The pros and cons of New Jersey’s Facebook bill

When many people come home from work at the end of a long day, they take a moment to sit in front of their computer at home, check their email and see what’s happening on their social media accounts. They may post some photos from a weekend excursion or comment on a friend’s post about how their workday went. Reconnecting with friends at the end of the day can ease workplace stress and helps employees maintain a balance of work and life.

However, Facebook and other social media platforms have become a battleground on the employment law landscape as employers and their workers struggle with issues of privacy. Some employers understandably want to have all the information they possibly can when making decisions about hiring. On the other side, it seems reasonable that employees and job applicants may not wish to broadcast the private details of their life to their boss.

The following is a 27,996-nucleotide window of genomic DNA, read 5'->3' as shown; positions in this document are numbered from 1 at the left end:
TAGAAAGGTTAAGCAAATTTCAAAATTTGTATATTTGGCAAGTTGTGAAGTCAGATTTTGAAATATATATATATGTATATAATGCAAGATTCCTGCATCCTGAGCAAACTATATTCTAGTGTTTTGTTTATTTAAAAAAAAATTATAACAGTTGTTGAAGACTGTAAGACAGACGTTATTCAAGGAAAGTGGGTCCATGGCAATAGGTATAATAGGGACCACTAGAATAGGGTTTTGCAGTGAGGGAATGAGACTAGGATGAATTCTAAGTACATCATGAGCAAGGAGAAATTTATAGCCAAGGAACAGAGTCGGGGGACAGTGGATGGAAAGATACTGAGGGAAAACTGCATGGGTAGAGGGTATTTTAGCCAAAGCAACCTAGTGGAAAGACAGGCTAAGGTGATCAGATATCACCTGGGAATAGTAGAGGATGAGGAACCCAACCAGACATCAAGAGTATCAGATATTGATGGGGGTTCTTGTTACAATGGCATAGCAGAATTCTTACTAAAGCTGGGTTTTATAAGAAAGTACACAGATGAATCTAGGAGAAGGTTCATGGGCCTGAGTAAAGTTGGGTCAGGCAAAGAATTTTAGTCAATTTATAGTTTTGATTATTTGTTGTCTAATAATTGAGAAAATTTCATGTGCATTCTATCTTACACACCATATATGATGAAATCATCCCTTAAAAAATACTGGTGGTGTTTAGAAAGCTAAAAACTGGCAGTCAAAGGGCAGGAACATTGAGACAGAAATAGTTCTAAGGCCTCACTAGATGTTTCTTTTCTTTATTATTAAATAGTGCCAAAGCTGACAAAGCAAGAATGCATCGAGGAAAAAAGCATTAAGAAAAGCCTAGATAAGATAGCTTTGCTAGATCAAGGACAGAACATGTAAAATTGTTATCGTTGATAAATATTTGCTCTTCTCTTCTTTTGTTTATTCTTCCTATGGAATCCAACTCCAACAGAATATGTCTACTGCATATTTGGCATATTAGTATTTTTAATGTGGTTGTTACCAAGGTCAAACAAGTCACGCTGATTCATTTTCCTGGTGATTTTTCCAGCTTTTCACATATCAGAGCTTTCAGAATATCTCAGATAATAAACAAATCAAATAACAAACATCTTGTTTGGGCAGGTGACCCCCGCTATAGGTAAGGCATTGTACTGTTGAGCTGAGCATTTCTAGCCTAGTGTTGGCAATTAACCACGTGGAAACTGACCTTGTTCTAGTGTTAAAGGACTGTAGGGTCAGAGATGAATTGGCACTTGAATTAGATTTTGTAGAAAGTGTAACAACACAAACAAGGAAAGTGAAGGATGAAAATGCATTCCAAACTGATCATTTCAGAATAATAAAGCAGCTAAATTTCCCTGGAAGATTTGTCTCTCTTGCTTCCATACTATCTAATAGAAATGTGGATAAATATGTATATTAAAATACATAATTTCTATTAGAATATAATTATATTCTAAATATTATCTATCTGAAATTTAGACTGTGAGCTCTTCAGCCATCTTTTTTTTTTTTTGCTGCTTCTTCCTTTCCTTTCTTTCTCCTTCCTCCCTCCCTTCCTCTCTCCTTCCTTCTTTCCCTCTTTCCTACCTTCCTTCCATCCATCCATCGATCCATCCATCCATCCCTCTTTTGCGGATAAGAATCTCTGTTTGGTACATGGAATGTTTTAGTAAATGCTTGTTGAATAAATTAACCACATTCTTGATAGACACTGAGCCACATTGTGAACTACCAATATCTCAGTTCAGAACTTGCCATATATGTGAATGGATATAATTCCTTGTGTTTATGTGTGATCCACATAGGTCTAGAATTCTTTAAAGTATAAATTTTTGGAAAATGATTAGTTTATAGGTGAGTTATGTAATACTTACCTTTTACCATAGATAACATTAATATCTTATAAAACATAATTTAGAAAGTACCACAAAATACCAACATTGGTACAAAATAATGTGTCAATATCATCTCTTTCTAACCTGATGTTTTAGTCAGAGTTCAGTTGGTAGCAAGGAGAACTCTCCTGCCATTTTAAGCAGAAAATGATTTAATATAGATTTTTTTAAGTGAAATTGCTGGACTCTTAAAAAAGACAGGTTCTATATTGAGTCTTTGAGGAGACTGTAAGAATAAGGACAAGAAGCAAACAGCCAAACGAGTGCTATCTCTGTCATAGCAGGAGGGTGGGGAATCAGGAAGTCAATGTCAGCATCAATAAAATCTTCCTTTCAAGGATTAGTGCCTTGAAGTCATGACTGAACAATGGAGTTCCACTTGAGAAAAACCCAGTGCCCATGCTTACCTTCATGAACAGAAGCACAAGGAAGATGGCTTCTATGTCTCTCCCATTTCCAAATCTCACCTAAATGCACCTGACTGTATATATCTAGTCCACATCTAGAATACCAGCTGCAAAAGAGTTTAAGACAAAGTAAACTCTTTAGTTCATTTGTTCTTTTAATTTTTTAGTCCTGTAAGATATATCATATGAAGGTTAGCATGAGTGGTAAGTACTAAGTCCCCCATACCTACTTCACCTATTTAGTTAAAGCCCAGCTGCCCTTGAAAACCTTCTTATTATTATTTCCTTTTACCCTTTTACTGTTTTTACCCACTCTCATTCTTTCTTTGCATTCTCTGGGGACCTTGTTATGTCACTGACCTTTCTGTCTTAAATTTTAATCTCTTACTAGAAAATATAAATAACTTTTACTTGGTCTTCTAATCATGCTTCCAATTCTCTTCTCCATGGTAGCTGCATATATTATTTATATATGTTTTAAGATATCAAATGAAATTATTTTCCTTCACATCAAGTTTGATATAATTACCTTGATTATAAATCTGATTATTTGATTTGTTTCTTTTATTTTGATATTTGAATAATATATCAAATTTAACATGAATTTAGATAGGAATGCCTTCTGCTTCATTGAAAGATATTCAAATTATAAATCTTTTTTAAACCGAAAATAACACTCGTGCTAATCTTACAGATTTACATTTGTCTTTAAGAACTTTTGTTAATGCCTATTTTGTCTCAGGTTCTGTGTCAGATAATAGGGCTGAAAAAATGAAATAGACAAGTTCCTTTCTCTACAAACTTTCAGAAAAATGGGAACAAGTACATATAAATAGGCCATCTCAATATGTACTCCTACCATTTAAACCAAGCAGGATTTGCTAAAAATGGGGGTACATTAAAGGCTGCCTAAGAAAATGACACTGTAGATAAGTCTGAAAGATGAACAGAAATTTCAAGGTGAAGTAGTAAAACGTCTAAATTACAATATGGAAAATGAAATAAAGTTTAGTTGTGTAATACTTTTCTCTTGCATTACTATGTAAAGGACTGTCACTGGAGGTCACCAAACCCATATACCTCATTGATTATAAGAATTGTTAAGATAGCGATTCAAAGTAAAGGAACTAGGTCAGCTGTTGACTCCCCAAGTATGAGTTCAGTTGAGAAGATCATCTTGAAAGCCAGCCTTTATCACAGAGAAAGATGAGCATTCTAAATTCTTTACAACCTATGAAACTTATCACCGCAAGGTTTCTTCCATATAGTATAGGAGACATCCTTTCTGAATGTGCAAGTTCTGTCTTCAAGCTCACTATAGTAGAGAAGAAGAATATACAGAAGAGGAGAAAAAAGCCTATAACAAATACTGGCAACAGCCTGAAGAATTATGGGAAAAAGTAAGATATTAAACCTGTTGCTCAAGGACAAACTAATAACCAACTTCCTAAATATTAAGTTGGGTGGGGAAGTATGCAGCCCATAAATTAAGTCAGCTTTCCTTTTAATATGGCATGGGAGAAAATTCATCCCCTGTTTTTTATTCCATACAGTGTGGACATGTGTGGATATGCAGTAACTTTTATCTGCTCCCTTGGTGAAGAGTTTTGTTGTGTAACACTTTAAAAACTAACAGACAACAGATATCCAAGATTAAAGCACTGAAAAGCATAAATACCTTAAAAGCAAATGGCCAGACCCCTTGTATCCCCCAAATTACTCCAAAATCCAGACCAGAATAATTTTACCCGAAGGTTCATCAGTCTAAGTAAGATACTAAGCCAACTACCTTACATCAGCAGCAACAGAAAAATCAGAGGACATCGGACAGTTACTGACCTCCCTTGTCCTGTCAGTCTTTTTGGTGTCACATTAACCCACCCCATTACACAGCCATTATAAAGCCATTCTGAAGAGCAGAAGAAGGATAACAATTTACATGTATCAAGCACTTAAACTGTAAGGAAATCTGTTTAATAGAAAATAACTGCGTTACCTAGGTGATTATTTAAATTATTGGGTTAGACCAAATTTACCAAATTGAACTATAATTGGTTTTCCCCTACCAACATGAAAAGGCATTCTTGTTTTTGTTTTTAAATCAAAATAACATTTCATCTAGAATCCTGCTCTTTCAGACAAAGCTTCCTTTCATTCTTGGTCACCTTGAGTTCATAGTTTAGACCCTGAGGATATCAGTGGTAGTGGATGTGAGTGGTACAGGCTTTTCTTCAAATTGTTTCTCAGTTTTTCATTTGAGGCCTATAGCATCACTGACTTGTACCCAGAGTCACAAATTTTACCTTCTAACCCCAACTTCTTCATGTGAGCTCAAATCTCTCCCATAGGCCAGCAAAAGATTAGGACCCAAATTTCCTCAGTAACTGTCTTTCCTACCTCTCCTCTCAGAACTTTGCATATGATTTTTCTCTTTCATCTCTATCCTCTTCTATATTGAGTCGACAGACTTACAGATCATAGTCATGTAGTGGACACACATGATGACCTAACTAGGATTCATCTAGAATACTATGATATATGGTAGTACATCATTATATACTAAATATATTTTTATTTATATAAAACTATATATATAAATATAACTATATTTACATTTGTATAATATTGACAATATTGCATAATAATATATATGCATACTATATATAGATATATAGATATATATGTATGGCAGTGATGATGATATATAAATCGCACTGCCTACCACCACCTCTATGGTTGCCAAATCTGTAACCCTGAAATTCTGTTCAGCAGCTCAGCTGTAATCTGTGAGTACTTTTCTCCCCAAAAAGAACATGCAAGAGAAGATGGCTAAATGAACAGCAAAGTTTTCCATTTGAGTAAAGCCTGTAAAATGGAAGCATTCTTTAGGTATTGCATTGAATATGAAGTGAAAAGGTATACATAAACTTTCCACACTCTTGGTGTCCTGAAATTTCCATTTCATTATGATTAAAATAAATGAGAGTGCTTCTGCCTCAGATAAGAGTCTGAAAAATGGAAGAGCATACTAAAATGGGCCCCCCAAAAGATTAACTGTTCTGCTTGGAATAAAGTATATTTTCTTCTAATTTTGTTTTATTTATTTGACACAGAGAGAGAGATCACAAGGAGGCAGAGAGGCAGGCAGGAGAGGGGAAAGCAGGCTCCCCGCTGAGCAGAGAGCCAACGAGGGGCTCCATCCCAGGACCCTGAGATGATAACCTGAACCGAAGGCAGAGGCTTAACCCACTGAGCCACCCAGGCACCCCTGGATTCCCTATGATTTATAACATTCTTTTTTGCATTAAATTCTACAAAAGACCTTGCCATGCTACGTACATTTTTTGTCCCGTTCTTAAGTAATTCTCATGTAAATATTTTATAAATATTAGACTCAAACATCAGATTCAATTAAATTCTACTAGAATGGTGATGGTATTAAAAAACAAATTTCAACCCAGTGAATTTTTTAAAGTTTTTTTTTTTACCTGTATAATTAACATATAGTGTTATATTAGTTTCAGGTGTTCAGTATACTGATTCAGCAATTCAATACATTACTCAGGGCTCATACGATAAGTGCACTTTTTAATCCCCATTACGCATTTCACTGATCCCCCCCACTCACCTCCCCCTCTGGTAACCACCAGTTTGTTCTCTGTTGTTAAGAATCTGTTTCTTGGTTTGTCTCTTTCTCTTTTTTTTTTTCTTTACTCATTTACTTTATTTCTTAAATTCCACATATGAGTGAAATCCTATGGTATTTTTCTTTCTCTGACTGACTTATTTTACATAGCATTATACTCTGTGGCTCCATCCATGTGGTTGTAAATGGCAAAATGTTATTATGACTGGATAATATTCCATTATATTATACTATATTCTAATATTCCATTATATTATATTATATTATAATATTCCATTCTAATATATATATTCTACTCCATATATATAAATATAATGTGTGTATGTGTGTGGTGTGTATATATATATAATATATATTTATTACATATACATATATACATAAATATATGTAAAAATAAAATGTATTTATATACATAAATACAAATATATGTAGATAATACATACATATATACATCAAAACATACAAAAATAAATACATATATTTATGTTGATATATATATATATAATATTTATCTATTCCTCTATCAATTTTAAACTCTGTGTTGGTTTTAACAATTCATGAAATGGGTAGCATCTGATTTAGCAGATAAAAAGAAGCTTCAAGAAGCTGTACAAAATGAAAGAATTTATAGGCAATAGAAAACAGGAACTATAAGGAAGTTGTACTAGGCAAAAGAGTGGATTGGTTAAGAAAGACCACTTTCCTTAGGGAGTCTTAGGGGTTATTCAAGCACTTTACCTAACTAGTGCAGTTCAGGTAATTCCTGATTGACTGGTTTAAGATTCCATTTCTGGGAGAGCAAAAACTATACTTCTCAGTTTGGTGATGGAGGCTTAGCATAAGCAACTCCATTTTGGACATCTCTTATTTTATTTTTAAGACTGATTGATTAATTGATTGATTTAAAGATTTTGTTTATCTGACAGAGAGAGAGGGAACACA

The New Jersey legislature is considering a bill that would prohibit employers from requiring or even asking for an employee’s or applicant’s social media username or password. This would put some employee’s minds at ease, knowing that everything they say on Facebook will not come back to haunt their careers.

However, what happens when the use of social media is directly related to an applicant’s job responsibilities? In many marketing and public relations agencies, there are employees whose major responsibilities include creating and driving social media content. It makes sense that an employer would want to see how they use such technology before extending a job offer.

Source: NJbiz.com, “Plenty of reasons not to like Facebook legislation,” March 18, 2013

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